With the U.S. Department of the Interior’s latest decision to ground its entire fleet of DJI drones, we are starting to see an increasing number of government agencies crackdown on Chinese made UAVs and UAV parts. At the Commercial UAV Expo, companies and individuals who work with or near government facilities expressed varying levels of concern with how this may affect their own operations.

The extent to which government policy may end up restricting UAVs and UAV parts from “non-cooperative countries” is still unclear. These details are currently under discussion in the House and the Senate, and opinions vary on where each will eventually land. This uncertainty has not stopped many from continuing to build up fleets of DJI drones, although this development underscored the various perspectives that are influencing such decisions.   

Many have pointed out that DJI technology is too entrenched in government and commercial operations to realistically be restricted. They argue that the negative impact on the U.S. economy of especially restrictive legislation would be massive. Because drones are being used in key industries like infrastructure, construction, emergency response and many more, this kind of ban would breakdown key operations in the public sector. Certain companies that have come to rely almost solely on DJI drones would have to cease operations. They also note that there are too many mission-critical activities being conducted with these drones within the government itself for them to realistically pull these drones from service. Especially restrictive legislation would not only be costly but incredibly risky.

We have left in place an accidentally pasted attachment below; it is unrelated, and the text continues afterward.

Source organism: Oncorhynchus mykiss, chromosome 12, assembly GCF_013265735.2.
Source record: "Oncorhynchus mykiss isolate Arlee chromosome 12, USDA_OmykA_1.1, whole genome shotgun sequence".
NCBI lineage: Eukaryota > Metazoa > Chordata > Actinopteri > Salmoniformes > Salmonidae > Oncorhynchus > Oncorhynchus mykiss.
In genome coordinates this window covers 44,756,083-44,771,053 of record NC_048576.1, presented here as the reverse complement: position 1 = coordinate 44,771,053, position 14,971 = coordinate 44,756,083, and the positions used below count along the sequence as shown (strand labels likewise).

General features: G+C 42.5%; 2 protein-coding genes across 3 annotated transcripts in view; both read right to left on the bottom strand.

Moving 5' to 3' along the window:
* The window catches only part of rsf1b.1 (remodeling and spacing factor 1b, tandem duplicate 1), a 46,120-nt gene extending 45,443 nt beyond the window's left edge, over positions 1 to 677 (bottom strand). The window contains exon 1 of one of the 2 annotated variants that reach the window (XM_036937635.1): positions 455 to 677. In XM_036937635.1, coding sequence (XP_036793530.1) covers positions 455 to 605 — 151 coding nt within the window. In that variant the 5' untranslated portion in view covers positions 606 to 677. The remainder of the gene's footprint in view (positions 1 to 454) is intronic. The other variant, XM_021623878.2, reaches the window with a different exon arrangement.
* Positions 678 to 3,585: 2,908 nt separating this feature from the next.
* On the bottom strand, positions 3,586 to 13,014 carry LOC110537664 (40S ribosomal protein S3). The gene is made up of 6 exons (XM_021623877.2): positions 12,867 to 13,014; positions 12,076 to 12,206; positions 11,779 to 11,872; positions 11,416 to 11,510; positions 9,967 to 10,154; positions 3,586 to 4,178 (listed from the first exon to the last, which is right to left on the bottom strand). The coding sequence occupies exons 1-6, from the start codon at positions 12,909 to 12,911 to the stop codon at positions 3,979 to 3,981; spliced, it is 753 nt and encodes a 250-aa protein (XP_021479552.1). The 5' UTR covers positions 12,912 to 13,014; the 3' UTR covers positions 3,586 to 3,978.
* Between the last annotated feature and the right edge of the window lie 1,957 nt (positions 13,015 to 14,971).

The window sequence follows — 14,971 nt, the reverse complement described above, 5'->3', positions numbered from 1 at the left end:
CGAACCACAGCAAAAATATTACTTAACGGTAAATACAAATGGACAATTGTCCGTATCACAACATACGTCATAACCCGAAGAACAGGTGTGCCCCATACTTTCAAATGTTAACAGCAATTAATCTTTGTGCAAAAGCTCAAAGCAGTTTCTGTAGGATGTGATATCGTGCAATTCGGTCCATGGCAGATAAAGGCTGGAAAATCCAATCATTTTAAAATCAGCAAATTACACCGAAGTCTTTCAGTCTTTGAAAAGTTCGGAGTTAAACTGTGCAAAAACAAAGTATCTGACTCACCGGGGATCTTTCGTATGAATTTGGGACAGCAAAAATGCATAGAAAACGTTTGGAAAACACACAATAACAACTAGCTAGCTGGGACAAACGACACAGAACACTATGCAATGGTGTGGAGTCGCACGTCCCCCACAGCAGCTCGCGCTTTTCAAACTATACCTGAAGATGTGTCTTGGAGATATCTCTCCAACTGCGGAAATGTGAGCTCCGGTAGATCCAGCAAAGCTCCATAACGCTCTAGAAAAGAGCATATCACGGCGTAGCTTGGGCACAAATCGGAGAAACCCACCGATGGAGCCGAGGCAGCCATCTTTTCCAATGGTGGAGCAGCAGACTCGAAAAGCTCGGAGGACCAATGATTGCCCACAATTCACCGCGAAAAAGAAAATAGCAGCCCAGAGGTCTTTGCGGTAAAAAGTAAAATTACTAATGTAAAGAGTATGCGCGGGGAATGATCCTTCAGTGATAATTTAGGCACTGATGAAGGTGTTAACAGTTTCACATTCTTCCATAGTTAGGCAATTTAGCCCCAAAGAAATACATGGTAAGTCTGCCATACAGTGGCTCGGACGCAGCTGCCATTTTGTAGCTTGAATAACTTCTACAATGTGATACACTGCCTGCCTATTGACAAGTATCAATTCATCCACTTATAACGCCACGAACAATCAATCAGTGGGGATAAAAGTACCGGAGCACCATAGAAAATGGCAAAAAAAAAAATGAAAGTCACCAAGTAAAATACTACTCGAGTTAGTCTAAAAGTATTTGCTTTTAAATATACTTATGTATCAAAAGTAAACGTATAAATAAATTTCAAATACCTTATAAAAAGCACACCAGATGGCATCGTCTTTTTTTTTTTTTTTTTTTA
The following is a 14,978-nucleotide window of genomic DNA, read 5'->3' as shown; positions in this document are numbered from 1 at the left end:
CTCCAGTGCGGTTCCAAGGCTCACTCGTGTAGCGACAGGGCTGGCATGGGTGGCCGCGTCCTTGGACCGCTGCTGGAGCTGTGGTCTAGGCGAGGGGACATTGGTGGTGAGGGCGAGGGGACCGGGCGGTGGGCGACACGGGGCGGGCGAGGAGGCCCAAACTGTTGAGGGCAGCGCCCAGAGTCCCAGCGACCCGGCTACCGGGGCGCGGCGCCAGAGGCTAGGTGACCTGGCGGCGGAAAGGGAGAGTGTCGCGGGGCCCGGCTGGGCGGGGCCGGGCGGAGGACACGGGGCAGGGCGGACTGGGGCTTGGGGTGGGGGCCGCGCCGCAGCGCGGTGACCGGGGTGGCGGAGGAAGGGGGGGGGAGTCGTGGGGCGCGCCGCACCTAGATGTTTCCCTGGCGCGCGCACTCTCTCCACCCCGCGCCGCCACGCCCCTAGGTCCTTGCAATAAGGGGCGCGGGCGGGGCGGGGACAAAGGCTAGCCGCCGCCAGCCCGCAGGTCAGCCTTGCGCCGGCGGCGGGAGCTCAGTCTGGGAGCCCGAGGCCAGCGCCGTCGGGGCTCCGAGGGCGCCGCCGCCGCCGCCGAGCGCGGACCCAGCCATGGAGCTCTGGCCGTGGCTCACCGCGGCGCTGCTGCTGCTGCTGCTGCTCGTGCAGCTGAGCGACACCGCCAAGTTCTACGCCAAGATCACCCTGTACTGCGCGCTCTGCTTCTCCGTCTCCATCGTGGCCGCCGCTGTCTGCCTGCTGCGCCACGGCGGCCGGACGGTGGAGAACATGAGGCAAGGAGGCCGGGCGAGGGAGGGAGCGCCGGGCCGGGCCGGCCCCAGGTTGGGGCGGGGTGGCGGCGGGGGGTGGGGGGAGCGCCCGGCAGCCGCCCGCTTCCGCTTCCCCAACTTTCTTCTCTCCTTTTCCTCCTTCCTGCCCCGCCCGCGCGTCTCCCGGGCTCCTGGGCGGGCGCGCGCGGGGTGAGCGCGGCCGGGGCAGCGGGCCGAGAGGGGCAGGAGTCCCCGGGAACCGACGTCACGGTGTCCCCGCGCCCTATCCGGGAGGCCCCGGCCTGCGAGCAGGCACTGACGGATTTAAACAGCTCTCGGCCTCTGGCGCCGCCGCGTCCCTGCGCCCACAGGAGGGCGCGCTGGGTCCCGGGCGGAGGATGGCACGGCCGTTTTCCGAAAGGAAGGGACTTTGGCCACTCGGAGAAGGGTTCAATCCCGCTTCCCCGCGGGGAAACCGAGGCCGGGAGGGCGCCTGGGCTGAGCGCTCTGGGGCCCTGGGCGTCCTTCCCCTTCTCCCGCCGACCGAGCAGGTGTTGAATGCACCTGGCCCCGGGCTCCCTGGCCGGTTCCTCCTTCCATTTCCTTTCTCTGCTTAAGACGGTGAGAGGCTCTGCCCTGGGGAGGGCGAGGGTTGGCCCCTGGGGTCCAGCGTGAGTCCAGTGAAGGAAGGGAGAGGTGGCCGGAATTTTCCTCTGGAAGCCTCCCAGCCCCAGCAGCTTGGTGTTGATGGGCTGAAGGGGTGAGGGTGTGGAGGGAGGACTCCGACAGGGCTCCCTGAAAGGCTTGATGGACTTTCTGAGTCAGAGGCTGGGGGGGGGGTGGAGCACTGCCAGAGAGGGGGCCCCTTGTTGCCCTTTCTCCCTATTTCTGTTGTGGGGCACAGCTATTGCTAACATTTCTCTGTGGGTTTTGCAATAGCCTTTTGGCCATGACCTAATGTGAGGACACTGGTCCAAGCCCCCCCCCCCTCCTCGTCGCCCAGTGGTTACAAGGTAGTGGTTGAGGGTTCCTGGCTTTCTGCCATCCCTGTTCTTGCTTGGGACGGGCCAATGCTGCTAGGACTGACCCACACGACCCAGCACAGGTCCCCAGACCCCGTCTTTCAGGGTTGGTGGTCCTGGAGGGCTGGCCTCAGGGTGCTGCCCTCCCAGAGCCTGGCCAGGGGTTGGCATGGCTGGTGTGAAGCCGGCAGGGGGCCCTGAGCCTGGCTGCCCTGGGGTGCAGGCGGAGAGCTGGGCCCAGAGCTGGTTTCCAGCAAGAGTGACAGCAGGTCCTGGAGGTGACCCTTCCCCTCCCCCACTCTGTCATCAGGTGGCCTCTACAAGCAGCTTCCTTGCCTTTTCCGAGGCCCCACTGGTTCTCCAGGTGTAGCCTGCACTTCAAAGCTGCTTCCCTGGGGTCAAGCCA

With DJI cornering over 75% of the drone market, many enterprise-level fleet currently working in the U.S. today utilize DJI drones in one way or another. Finding a cost-effective alternative to DJI drones has proven to be a real challenge, even for companies that want to find such an alternative. While companies like Skydio are prepared to present that alternative, companies that already have established drone programs aren’t likely to make the change lightly. What this means for manufacturers of drones is that they will have to provide clients with DJI-level affordability, quality, and performance if they are going to convince them to make the leap.

DJI said it was “disappointed to learn of this development” although the organization will certainly have much more to say in a direct and indirect response to this news. Brendan Schulman, Vice President of Policy & Legal Affairs at DJI, has repeatedly said that data is not their business while the company is making every effort to establish what it means to enable growth for the drone industry through transparency.

Despite these efforts, it’s clear that concerns about how data is being handled and stored by DJI remain. DJI needs to address them in a different manner to reverse the policies like the one the DOI just released and prevent other organizations from adopting a similar policy.